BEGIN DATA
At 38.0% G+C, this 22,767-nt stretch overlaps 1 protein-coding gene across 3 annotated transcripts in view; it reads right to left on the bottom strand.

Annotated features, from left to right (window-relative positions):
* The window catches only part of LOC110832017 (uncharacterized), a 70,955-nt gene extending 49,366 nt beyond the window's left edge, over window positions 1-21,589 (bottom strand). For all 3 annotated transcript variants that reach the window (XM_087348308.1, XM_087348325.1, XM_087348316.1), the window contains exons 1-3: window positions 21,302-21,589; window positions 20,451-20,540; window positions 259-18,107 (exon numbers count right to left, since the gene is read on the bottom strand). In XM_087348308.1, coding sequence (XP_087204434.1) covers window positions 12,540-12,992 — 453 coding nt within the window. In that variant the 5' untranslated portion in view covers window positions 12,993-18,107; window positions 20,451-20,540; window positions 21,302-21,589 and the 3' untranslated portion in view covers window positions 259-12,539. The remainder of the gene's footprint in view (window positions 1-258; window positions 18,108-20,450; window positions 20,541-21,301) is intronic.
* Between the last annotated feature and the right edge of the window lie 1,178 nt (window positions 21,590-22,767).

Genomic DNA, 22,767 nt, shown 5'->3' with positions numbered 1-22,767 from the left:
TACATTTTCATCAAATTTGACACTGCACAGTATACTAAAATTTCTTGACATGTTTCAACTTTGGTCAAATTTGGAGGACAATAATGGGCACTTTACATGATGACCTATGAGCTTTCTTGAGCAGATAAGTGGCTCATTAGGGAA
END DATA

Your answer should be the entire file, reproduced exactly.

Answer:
At 38.0% G+C, this 22,767-nt stretch overlaps 1 protein-coding gene across 3 annotated transcripts in view; it reads right to left on the bottom strand.

Annotated features, from left to right (window-relative positions):
* The window catches only part of LOC110832017 (uncharacterized), a 70,955-nt gene extending 49,366 nt beyond the window's left edge, over window positions 1-21,589 (bottom strand). For all 3 annotated transcript variants that reach the window (XM_087348308.1, XM_087348325.1, XM_087348316.1), the window contains exons 1-3: window positions 21,302-21,589; window positions 20,451-20,540; window positions 259-18,107 (exon numbers count right to left, since the gene is read on the bottom strand). In XM_087348308.1, coding sequence (XP_087204434.1) covers window positions 12,540-12,992 — 453 coding nt within the window. In that variant the 5' untranslated portion in view covers window positions 12,993-18,107; window positions 20,451-20,540; window positions 21,302-21,589 and the 3' untranslated portion in view covers window positions 259-12,539. The remainder of the gene's footprint in view (window positions 1-258; window positions 18,108-20,450; window positions 20,541-21,301) is intronic.
* Between the last annotated feature and the right edge of the window lie 1,178 nt (window positions 21,590-22,767).

Genomic DNA, 22,767 nt, shown 5'->3' with positions numbered 1-22,767 from the left:
TACATTTTCATCAAATTTGACACTGCACAGTATACTAAAATTTCTTGACATGTTTCAACTTTGGTCAAATTTGGAGGACAATAATGGGCACTTTACATGATGACCTATGAGCTTTCTTGAGCAGATAAGTGGCTCATTAGGGAA